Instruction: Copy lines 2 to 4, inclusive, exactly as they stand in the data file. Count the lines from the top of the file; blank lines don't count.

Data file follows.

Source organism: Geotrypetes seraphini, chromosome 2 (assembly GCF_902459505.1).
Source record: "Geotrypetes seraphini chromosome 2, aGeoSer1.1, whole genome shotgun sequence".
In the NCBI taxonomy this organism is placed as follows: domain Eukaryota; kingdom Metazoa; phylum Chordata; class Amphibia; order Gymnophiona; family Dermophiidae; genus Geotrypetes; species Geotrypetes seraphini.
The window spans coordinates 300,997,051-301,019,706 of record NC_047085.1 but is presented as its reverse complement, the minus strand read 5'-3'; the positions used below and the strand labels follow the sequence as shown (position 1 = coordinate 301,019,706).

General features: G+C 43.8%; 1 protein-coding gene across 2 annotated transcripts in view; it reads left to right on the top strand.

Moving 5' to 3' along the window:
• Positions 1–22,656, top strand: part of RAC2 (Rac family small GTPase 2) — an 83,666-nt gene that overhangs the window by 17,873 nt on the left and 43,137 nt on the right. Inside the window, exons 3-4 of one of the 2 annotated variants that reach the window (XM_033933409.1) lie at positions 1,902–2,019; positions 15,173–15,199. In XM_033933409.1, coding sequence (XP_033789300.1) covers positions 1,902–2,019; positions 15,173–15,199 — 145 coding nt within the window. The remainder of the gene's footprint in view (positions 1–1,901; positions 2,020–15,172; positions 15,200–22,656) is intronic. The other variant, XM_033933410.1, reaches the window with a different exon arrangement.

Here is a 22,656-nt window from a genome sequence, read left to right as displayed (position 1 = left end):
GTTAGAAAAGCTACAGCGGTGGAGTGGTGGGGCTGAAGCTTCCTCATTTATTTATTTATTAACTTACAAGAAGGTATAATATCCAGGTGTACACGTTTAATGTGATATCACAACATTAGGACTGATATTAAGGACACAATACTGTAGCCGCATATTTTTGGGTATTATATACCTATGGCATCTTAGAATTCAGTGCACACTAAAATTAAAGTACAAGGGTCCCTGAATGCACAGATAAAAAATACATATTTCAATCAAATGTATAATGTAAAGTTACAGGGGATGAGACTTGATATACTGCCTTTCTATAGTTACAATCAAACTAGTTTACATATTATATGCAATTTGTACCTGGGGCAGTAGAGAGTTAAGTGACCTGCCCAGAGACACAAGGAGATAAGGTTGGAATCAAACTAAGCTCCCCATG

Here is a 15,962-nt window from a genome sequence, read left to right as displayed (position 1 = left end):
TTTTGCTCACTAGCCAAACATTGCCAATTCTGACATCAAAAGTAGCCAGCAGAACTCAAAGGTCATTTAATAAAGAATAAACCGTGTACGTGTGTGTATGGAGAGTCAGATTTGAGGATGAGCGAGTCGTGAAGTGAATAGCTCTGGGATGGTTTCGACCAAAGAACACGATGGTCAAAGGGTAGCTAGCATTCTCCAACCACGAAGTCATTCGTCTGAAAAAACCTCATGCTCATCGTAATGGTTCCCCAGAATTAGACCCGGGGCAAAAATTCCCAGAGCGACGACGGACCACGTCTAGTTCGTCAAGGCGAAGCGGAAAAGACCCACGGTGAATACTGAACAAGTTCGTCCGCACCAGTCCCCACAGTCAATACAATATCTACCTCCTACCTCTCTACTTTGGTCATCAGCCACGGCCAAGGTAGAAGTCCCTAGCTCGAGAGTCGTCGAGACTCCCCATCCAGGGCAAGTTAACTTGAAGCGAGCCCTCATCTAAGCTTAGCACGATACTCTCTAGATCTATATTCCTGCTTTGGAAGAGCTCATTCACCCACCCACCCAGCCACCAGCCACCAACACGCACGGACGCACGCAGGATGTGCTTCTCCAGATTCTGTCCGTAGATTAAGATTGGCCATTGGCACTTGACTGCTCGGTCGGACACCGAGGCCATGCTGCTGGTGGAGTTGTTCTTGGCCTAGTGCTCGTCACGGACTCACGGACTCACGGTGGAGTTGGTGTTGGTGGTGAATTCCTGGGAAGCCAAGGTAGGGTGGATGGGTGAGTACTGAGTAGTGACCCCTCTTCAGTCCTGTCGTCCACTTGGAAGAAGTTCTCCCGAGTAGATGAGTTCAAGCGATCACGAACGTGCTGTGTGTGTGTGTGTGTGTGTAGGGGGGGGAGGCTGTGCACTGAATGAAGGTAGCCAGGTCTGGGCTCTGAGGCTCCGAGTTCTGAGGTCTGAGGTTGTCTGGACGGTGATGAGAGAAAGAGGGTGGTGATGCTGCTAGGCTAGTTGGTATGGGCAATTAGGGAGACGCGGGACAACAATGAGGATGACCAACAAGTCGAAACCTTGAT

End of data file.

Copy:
Source record: "Geotrypetes seraphini chromosome 2, aGeoSer1.1, whole genome shotgun sequence".
In the NCBI taxonomy this organism is placed as follows: domain Eukaryota; kingdom Metazoa; phylum Chordata; class Amphibia; order Gymnophiona; family Dermophiidae; genus Geotrypetes; species Geotrypetes seraphini.
The window spans coordinates 300,997,051-301,019,706 of record NC_047085.1 but is presented as its reverse complement, the minus strand read 5'-3'; the positions used below and the strand labels follow the sequence as shown (position 1 = coordinate 301,019,706).